New, higher precision data that could only have been gathered at the Department of Energy’s Thomas Jefferson National Accelerator Facility (Jefferson Lab) shows the Theta-plus pentaquark doesn’t appear in another place it was expected. This intriguing finding contradicts evidence previously presented by Jefferson Lab researchers that they had sighted a pentaquark, a particle built of five quarks. Volker Burkert, a Jefferson Lab Experimental Hall Leader, will present this preliminary result in a talk reviewing world pentaquark data at Lepton-Photon, the XXII International Symposium on Lepton-Photon Interactions at High Energy, in Uppsala, Sweden, on Friday, July 1.
Researchers sent photons into deuterium nuclei to try to produce pentaquarks. If pentaquarks had been produced, sensitive detectors would have measured a particular mix of Kaons (K-mesons) and protons; neutrons could have been inferred from the data. The researchers did not detect this reaction. Image credit: JLab
The result comes from a very carefully crafted experiment that was designed to repeat Jefferson Lab’s original pentaquark search with a factor of ten higher statistics. Researchers in Jefferson Lab’s CEBAF Large Acceptance Spectrometer (CLAS) collaboration took data with a high-energy photon beam on a deuterium target March 13 – May 16, 2004. Deuterium is an isotope of hydrogen with one proton and one neutron in its nucleus. An earlier probe of this same region by CLAS revealed a possible signal for a pentaquark with mass 1542 MeV.
The new experiment searched for pentaquarks in this same channel at a level of precision at least 10 times higher, or one order of magnitude better, than the previous published result and found no pentaquarks. “The earlier results on the Theta-plus can not be reproduced in the analysis of the high-statistics run,” Burkert says.
Kandice Carter | EurekAlert!
Electrocatalysis can advance green transition
23.01.2017 | Technical University of Denmark
Quantum optical sensor for the first time tested in space – with a laser system from Berlin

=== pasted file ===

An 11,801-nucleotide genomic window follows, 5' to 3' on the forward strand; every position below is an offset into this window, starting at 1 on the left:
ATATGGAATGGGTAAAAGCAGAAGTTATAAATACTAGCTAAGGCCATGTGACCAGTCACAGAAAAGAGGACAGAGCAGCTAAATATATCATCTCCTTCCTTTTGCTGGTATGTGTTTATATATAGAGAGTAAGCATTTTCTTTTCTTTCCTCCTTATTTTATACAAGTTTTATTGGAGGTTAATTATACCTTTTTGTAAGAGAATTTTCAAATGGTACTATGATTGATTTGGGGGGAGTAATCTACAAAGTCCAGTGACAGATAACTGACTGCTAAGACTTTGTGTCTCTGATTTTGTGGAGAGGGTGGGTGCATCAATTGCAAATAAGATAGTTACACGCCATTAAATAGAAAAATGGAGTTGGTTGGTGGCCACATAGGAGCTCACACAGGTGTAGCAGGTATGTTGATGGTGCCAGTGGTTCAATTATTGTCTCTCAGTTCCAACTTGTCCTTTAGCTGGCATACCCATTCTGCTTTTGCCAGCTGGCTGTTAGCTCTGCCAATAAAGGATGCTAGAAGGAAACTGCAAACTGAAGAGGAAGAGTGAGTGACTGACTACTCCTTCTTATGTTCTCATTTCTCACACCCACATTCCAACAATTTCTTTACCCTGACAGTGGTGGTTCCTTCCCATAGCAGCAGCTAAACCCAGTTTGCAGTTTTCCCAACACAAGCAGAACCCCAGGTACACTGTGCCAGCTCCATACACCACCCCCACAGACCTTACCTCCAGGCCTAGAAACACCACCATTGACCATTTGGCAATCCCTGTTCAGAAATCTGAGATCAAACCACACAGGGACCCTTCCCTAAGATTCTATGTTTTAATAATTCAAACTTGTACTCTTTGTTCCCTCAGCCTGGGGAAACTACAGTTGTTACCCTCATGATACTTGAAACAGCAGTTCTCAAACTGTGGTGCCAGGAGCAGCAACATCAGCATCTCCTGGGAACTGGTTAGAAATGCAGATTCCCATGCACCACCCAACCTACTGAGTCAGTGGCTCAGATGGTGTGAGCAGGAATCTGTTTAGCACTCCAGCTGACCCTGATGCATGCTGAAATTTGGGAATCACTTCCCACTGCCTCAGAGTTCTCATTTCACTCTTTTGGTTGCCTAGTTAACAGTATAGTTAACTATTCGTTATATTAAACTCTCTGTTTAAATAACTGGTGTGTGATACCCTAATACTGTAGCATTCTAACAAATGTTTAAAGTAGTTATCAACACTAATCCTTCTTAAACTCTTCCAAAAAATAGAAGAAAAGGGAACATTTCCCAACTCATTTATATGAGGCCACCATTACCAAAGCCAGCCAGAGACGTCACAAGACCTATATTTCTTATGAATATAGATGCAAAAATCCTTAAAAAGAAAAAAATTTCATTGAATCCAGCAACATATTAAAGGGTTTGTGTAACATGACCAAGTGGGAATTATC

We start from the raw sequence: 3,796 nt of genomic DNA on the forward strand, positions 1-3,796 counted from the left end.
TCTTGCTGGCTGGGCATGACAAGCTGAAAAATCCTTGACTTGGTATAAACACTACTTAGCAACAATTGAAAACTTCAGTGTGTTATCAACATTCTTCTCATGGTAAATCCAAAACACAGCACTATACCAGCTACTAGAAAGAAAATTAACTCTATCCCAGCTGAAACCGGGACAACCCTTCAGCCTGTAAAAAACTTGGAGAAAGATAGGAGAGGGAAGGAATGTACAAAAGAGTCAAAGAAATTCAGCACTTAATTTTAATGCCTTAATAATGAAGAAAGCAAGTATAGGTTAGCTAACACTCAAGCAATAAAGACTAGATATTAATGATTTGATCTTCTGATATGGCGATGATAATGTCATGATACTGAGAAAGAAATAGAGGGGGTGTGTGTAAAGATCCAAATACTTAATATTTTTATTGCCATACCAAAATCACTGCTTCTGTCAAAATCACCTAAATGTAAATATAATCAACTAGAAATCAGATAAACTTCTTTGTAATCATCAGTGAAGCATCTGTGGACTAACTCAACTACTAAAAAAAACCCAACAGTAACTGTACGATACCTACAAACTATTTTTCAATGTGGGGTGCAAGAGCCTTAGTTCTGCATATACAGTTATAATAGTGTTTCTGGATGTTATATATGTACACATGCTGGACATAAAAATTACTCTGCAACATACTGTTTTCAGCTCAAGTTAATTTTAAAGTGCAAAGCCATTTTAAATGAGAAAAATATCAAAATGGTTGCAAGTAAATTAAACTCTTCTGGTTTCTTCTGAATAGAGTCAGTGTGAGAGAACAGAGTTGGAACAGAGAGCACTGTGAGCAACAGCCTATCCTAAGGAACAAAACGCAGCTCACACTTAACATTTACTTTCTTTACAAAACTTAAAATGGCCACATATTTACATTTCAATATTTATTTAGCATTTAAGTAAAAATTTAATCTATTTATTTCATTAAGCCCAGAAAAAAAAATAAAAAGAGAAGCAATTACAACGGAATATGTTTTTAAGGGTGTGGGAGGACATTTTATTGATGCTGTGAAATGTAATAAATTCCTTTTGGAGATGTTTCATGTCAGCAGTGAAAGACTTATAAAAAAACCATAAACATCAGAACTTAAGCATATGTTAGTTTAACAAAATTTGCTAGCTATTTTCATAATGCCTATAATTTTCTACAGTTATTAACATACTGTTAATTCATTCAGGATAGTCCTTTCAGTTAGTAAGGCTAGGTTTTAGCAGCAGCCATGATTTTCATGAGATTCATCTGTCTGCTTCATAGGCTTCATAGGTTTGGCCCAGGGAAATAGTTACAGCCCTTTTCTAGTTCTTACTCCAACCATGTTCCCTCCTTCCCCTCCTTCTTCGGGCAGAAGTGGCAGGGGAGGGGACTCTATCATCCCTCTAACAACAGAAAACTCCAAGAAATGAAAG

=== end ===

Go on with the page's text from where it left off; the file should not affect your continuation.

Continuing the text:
23.01.2017 | Ferdinand-Braun-Institut Leibniz-Institut für Höchstfrequenztechnik
For the first time ever, a cloud of ultra-cold atoms has been successfully created in space on board of a sounding rocket. The MAIUS mission demonstrates that quantum optical sensors can be operated even in harsh environments like space – a prerequi-site for finding answers to the most challenging questions of fundamental physics and an important innovation driver for everyday applications.
According to Albert Einstein's Equivalence Principle, all bodies are accelerated at the same rate by the Earth's gravity, regardless of their properties. This...
An important step towards a completely new experimental access to quantum physics has been made at University of Konstanz. The team of scientists headed by...
Yersiniae cause severe intestinal infections. Studies using Yersinia pseudotuberculosis as a model organism aim to elucidate the infection mechanisms of these...
Researchers from the University of Hamburg in Germany, in collaboration with colleagues from the University of Aarhus in Denmark, have synthesized a new superconducting material by growing a few layers of an antiferromagnetic transition-metal chalcogenide on a bismuth-based topological insulator, both being non-superconducting materials.
While superconductivity and magnetism are generally believed to be mutually exclusive, surprisingly, in this new material, superconducting correlations...
Laser-driving of semimetals allows creating novel quasiparticle states within condensed matter systems and switching between different states on ultrafast time scales
Studying properties of fundamental particles in condensed matter systems is a promising approach to quantum field theory. Quasiparticles offer the opportunity...
19.01.2017 | Event News
10.01.2017 | Event News
09.01.2017 | Event News
23.01.2017 | Health and Medicine
23.01.2017 | Physics and Astronomy
23.01.2017 | Process Engineering